We all have to handle complaints if we are dealing with the public.
But what about the “crazies” you run into in business?
You‘ve met them. What do you do with them? Ignore them? Should you even bother with them?
The answer is Yes.
A sales book I read many years ago mentioned something called the ―Rule of 250
The rule of 250 is that almost everyone knows about 250 people. It‘s the average if you are having a substantial wedding, the number who pay their respects at a funeral, the number of holiday cards a medium business may send.
These are people who are not necessarily close friends but may be friends of friends, clients and other acquaintances. They are in touch.
The crazies also have about 250 acquaintances.
If you offend one of these people, you run the risk of their spreading the word to their 250 people.
Over the fence, at the supermarket, at the dentist – wherever they happen to be.
You would think that since most of their 250‘s are on to the fact that they dealing with a nut, they would not listen – but they still hear the gripe about you.
It creates an IMPRINT.
When I was teaching a sales class, I used to pick the nicest person there – the one everyone liked and was a good sport (with her advance permission) and I would say to the class, very confidentially, almost in a whisper.
I have a secret I want to tell you about Jane. Shhhhh. Don‘t tell anyone but Jane has a problem. She has a thing about stealing people‘s socks.
Everyone would laugh because of course a person like Jane would never do a ridiculous thing like that.
Then I would add, ―Of course you know that is not true. I am crazy to say that.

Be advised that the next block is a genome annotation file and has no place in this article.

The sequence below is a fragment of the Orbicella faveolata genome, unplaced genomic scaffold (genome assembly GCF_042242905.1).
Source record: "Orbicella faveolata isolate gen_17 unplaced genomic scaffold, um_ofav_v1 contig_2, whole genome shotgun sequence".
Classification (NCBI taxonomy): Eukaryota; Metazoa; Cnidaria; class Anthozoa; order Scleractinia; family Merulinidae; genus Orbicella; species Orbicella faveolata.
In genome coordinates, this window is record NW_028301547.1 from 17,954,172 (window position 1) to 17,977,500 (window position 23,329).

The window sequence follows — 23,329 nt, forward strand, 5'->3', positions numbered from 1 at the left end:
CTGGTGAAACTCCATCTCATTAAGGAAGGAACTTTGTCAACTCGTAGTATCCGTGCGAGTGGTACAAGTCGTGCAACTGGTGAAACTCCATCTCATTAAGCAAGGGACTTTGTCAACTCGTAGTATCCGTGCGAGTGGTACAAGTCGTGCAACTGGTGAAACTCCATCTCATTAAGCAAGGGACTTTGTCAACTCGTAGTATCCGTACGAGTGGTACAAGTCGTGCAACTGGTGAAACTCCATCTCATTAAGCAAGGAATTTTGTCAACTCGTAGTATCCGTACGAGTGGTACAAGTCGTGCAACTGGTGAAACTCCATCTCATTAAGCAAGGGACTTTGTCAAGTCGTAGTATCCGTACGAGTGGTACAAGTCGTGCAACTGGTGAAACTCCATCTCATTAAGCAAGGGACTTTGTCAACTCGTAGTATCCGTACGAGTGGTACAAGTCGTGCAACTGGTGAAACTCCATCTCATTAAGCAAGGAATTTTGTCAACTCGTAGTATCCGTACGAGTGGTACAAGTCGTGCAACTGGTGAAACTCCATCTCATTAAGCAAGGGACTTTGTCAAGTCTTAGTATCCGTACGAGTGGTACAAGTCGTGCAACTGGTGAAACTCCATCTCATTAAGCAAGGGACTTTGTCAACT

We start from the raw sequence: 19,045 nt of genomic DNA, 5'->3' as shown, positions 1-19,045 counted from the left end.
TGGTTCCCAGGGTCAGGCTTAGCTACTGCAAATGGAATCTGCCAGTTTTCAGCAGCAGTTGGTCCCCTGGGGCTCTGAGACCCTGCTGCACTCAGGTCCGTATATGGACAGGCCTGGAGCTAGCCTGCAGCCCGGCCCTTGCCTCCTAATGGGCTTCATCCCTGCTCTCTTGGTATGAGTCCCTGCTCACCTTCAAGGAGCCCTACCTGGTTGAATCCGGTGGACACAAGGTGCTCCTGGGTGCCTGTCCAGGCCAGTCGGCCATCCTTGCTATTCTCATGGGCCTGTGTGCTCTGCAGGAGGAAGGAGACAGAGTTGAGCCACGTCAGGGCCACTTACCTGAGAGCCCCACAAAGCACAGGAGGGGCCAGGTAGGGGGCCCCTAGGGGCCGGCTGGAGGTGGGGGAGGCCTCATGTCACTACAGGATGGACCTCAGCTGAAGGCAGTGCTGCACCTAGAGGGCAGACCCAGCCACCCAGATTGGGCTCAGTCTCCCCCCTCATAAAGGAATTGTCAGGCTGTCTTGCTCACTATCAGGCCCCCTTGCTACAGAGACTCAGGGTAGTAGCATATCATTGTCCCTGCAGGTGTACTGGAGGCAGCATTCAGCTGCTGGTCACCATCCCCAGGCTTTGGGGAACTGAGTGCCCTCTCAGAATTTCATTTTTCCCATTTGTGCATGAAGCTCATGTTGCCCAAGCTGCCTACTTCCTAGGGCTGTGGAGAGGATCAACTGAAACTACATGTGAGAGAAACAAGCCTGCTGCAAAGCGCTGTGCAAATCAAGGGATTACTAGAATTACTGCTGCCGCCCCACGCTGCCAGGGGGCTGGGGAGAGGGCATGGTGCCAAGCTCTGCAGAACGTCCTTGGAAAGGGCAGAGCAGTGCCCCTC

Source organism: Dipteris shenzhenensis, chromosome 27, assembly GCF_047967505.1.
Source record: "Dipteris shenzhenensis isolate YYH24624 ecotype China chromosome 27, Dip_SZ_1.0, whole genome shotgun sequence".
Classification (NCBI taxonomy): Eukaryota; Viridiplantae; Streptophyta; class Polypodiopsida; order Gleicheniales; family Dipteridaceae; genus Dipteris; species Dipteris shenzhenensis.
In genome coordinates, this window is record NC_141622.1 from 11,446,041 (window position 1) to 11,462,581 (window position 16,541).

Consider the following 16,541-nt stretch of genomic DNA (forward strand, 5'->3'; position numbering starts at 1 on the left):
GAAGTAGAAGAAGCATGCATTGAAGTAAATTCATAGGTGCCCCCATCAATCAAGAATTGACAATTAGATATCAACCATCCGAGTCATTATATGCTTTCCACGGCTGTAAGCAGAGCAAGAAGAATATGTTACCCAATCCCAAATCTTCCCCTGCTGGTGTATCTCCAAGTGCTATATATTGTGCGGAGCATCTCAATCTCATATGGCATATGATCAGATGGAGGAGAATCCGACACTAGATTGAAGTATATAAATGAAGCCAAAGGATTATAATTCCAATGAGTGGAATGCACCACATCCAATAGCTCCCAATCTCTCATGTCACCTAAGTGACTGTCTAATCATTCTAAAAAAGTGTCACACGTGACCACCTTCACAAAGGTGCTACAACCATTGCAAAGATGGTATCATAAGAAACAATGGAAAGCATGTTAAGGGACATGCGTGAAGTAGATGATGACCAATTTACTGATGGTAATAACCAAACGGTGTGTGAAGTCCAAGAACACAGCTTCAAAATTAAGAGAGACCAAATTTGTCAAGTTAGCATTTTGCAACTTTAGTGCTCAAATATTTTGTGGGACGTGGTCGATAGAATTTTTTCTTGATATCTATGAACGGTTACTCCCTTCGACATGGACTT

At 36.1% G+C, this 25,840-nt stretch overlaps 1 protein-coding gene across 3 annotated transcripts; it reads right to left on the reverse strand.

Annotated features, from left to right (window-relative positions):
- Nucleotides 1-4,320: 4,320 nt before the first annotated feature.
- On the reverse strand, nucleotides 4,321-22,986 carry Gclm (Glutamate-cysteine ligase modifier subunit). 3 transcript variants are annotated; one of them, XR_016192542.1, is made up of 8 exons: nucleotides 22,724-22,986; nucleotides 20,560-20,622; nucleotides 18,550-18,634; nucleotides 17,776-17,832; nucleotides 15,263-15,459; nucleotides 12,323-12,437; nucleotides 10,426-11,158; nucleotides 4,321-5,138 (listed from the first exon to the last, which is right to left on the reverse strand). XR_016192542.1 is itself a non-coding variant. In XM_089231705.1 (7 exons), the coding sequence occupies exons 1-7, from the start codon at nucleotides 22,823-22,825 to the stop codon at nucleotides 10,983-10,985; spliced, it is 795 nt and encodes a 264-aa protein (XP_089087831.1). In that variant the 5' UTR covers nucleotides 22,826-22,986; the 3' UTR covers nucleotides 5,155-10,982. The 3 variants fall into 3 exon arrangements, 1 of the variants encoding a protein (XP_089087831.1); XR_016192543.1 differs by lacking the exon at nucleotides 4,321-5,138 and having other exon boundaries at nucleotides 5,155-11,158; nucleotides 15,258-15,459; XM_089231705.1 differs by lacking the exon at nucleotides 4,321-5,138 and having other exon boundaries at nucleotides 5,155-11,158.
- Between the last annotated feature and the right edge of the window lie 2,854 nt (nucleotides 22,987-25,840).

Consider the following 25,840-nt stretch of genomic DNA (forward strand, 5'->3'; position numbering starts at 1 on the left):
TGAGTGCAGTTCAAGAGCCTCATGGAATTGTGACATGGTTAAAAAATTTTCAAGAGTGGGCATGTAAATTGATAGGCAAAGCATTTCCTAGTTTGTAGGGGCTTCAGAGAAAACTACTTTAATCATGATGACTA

But still – if Jane happens to visit your home, in spite of the fact you know that is not true, aren‘t you going to keep your eye on your sock drawer?
That‘s an imprint.
The answer to dealing with crazies is to humor them. You don‘t want them talking about you.
When I owned a travel agency, we had a very eccentric client. Everyone in town knew her because she would try to register her St. Bernard dog, Sam, to vote every year.
She become very agitated at the voting registry because ―”he has more sense than any of you.”
One day she arrived in the agency to report that she had been ―
burned on the foot with fish on United Airlines.
We were very sympathetic and offered to help her report her injury to United immediately since she had not done so.
Absolutely not. I want to get 50 to 100 people who have been burned on the foot with fish together. This is going to be a class action suit. We want real money for this.
She wanted us to keep a list for her. We agreed.
Every week she called to see if we had any other victims. Since the whole office knew about the rule of 250, we were always polite when we reported we had received no other complaints about people who had been burned on the foot with fish but we were being watchful for her.
She seemed satisfied that we were on the job. This went on for at least a year until she must have forgotten about it and gone on to another nutty cause of hers.
But think of the story she could have told her 250‘s if we hadn‘t humored her.
She had suffered and our travel agency was heartless. We would not help her. We were unsympathetic. Mean. Don‘t go there. They are not nice people.
They might have doubted, considering her reputation, but it is still an imprint.
Humoring the eccentric clients is not dishonest. It is a protective device. Just do it. It doesn‘t take much time and it might save you a lot of explaining!
HOW DO YOU HANDLE THE CRAZIES?
This is an excerpt from
SALES LIES AND NAKED TRUTHS
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